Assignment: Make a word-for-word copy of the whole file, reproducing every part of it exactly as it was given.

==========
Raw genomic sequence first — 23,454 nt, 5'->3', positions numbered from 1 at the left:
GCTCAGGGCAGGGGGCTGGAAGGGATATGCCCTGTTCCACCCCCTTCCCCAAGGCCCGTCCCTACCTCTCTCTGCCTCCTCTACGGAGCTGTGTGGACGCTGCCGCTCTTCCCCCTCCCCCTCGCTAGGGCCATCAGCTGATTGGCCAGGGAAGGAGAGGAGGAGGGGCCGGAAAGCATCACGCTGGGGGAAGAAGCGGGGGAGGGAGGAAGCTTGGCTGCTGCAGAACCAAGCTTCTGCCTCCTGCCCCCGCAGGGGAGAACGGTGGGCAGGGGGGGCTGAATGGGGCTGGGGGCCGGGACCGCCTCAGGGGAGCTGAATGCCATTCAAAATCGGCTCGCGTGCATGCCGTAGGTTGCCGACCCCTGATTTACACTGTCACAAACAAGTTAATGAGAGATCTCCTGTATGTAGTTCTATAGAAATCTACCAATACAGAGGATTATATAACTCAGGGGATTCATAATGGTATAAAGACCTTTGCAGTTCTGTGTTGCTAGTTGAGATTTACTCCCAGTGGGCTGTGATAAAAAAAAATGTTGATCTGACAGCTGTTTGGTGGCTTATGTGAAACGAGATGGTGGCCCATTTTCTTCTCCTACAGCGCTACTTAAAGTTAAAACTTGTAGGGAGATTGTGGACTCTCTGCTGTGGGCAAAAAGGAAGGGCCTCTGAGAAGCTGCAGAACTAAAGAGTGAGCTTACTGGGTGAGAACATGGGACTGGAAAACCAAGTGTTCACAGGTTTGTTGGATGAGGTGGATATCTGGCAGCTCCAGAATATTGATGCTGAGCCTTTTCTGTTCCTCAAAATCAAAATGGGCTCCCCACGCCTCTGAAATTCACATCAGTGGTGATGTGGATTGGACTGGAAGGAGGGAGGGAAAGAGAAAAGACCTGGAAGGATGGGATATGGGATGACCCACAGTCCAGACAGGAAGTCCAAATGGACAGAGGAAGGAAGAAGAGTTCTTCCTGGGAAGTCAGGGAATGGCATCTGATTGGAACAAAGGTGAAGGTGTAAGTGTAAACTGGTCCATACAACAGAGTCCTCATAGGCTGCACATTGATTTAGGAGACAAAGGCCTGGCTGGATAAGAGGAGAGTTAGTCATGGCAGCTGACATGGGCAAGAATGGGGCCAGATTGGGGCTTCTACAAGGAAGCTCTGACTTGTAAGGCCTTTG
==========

Raw genomic sequence first — 23,454 nt, 5'->3', positions numbered from 1 at the left:
GCTCAGGGCAGGGGGCTGGAAGGGATATGCCCTGTTCCACCCCCTTCCCCAAGGCCCGTCCCTACCTCTCTCTGCCTCCTCTACGGAGCTGTGTGGACGCTGCCGCTCTTCCCCCTCCCCCTCGCTAGGGCCATCAGCTGATTGGCCAGGGAAGGAGAGGAGGAGGGGCCGGAAAGCATCACGCTGGGGGAAGAAGCGGGGGAGGGAGGAAGCTTGGCTGCTGCAGAACCAAGCTTCTGCCTCCTGCCCCCGCAGGGGAGAACGGTGGGCAGGGGGGGCTGAATGGGGCTGGGGGCCGGGACCGCCTCAGGGGAGCTGAATGCCATTCAAAATCGGCTCGCGTGCATGCCGTAGGTTGCCGACCCCTGATTTACACTGTCACAAACAAGTTAATGAGAGATCTCCTGTATGTAGTTCTATAGAAATCTACCAATACAGAGGATTATATAACTCAGGGGATTCATAATGGTATAAAGACCTTTGCAGTTCTGTGTTGCTAGTTGAGATTTACTCCCAGTGGGCTGTGATAAAAAAAAATGTTGATCTGACAGCTGTTTGGTGGCTTATGTGAAACGAGATGGTGGCCCATTTTCTTCTCCTACAGCGCTACTTAAAGTTAAAACTTGTAGGGAGATTGTGGACTCTCTGCTGTGGGCAAAAAGGAAGGGCCTCTGAGAAGCTGCAGAACTAAAGAGTGAGCTTACTGGGTGAGAACATGGGACTGGAAAACCAAGTGTTCACAGGTTTGTTGGATGAGGTGGATATCTGGCAGCTCCAGAATATTGATGCTGAGCCTTTTCTGTTCCTCAAAATCAAAATGGGCTCCCCACGCCTCTGAAATTCACATCAGTGGTGATGTGGATTGGACTGGAAGGAGGGAGGGAAAGAGAAAAGACCTGGAAGGATGGGATATGGGATGACCCACAGTCCAGACAGGAAGTCCAAATGGACAGAGGAAGGAAGAAGAGTTCTTCCTGGGAAGTCAGGGAATGGCATCTGATTGGAACAAAGGTGAAGGTGTAAGTGTAAACTGGTCCATACAACAGAGTCCTCATAGGCTGCACATTGATTTAGGAGACAAAGGCCTGGCTGGATAAGAGGAGAGTTAGTCATGGCAGCTGACATGGGCAAGAATGGGGCCAGATTGGGGCTTCTACAAGGAAGCTCTGACTTGTAAGGCCTTTG